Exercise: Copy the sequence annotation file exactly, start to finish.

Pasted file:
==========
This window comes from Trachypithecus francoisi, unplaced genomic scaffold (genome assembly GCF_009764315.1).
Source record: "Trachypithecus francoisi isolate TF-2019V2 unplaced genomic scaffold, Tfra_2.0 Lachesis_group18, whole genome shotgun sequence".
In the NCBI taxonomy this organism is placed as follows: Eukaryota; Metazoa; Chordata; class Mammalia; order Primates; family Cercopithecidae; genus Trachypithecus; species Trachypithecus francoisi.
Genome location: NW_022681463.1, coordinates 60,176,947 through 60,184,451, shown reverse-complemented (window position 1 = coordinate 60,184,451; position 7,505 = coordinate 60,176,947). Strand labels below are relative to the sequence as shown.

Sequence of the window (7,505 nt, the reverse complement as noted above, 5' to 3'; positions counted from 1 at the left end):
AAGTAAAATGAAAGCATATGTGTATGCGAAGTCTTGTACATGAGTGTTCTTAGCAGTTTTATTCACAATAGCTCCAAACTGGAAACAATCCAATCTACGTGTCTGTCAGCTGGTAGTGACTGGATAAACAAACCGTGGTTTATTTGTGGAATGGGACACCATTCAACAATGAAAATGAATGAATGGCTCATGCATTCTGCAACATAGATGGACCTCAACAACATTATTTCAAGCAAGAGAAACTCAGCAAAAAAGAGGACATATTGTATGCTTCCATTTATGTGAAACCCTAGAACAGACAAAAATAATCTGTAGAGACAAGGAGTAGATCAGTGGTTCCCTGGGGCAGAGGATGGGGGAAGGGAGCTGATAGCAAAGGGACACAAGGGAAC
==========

This window comes from Trachypithecus francoisi, unplaced genomic scaffold (genome assembly GCF_009764315.1).
Source record: "Trachypithecus francoisi isolate TF-2019V2 unplaced genomic scaffold, Tfra_2.0 Lachesis_group18, whole genome shotgun sequence".
In the NCBI taxonomy this organism is placed as follows: Eukaryota; Metazoa; Chordata; class Mammalia; order Primates; family Cercopithecidae; genus Trachypithecus; species Trachypithecus francoisi.
Genome location: NW_022681463.1, coordinates 60,176,947 through 60,184,451, shown reverse-complemented (window position 1 = coordinate 60,184,451; position 7,505 = coordinate 60,176,947). Strand labels below are relative to the sequence as shown.

Sequence of the window (7,505 nt, the reverse complement as noted above, 5' to 3'; positions counted from 1 at the left end):
AAGTAAAATGAAAGCATATGTGTATGCGAAGTCTTGTACATGAGTGTTCTTAGCAGTTTTATTCACAATAGCTCCAAACTGGAAACAATCCAATCTACGTGTCTGTCAGCTGGTAGTGACTGGATAAACAAACCGTGGTTTATTTGTGGAATGGGACACCATTCAACAATGAAAATGAATGAATGGCTCATGCATTCTGCAACATAGATGGACCTCAACAACATTATTTCAAGCAAGAGAAACTCAGCAAAAAAGAGGACATATTGTATGCTTCCATTTATGTGAAACCCTAGAACAGACAAAAATAATCTGTAGAGACAAGGAGTAGATCAGTGGTTCCCTGGGGCAGAGGATGGGGGAAGGGAGCTGATAGCAAAGGGACACAAGGGAAC